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Texas: With a man's execution days away, his victims react with fury or forgiveness

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For the past 3 months, Christopher Anthony Young has awoken in his 10-by-6 foot concrete cell on death row and had to remind himself: He's scheduled to die soon.
As the day crept closer, the thought became more constant for Young, who's sentenced to die for killing Hasmukh "Hash" Patel in 2004.
"What will it feel like to lay on the gurney?" he asks himself. "To feel the needle pierce my vein?"
Mitesh Patel, who was 22 when Young murdered his father, has anxiously anticipated those moments, as well. He wonders how he will feel when he files into the room adjacent to the death chamber and sees Young just feet away through a glass wall.
For years, Patel felt a deep hatred for Young. He wanted to see him die. Patel knew it wouldn't bring his father back. But it was part of the process that started 14 years ago when Young, then 21, gunned down Hash Patel during a robbery at Patel's convenience store on the Southeast Side of San Antonio.
3 mont…

Indonesia: Buddhists caned under sharia law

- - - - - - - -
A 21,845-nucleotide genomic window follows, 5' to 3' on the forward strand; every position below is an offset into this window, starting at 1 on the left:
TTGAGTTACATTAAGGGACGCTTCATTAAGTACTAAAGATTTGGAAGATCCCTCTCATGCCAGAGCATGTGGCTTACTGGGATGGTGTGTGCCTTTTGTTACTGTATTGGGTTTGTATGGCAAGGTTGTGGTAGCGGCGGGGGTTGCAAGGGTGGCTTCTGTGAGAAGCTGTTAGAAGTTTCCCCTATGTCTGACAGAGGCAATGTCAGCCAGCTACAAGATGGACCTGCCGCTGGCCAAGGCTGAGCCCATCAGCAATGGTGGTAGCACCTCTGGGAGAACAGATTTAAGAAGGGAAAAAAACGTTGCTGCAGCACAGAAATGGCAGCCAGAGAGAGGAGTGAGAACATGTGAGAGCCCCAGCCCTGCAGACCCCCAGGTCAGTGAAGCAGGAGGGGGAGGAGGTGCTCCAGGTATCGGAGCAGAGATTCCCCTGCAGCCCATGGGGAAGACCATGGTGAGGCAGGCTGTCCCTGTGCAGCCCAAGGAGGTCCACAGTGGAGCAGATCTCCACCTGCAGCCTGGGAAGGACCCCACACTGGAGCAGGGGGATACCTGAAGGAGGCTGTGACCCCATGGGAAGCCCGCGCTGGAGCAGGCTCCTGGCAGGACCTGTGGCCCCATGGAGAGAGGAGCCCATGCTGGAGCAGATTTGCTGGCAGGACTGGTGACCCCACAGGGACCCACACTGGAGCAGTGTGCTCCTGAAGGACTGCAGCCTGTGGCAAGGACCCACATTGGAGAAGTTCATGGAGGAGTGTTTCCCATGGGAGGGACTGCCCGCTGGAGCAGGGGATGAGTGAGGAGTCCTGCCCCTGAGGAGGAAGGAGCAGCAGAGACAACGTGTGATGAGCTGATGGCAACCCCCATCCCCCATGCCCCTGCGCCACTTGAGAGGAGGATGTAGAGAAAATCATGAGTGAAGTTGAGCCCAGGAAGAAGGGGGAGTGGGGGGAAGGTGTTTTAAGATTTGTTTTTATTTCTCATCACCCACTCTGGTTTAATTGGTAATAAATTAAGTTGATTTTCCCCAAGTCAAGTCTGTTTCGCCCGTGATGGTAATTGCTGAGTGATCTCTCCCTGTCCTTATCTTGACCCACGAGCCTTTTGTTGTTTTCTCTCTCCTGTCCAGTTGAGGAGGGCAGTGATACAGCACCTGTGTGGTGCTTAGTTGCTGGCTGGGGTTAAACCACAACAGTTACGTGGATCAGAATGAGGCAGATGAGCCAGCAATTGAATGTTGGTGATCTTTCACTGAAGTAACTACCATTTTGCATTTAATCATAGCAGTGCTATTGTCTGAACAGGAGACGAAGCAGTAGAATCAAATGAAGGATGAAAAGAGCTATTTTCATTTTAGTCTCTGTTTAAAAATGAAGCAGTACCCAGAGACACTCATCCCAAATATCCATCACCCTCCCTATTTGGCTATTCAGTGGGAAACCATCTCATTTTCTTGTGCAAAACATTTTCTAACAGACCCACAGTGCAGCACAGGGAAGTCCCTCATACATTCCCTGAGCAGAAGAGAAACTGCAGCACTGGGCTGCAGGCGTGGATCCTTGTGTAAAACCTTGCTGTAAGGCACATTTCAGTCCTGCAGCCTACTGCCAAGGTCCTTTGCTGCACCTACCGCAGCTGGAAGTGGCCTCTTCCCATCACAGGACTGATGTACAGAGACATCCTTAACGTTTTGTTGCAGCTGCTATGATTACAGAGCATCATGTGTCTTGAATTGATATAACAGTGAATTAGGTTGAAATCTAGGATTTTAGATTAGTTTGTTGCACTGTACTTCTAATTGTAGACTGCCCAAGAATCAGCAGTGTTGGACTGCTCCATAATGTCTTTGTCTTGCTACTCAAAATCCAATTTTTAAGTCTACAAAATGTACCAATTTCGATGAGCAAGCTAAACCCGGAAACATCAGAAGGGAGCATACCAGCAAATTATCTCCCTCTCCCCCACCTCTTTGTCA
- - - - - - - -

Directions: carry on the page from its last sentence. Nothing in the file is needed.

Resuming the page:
Member of the Buddhist minority gets whipped in Jantho, Aceh province on March 10, 2017
Buddhist citizen gets whipped in Jantho, Aceh province on March 10, 2017.
Jantho, Indonesia - Indonesia's only province to impose sharia law caned Buddhists for the first time Friday, after two men accused of cockfighting opted for punishment under the strict Islamic regulations.

Alem bin Suhadi, 57, and Amel bin Akim, 60, both ethnic Chinese and members of the Buddhist minority, were whipped in front of dozens of local officials and residents in the city of Jantho, Aceh province.

The two men grimaced as they received nine and seven lashes respectively on their backs, a sentence that was mitigated because they had spent over a month in detention since police nabbed them for cockfighting in Aceh Besar in January.

"When they were arrested, two chickens and 400 thousand rupiah of betting money were confiscated by the police," said prosecutor Rivandi Aziz.

Caning is common in Aceh for breaking the province's strict Islamic laws, for offences ranging from drinking alcohol, to gambling to gay sex. 

In the past only Muslim residents could be caned but that changed in 2015, when Aceh's regulations were overhauled. 

Non-Muslims who violate Islamic law can either choose to be tried under the national legal system or sharia. 

The two Buddhists would likely have faced jail under Indonesian nation law. "We live in Aceh, so we have to obey the regulation in our region," Alem told AFP shortly after being caned. 

A Muslim was also lashed seven times for betting on cockfights Friday, while another man accused of abusing three teenagers was lashed 112 times. 

Aceh, on Sumatra island, began implementing sharia law after being granted special autonomy in 2001, an attempt by the central government in Jakarta to quell a long-running separatist insurgency. 

Islamic laws have been strengthened since the province struck a peace deal with Jakarta in 2005.

Source: Agence France-Presse, March 10, 2017

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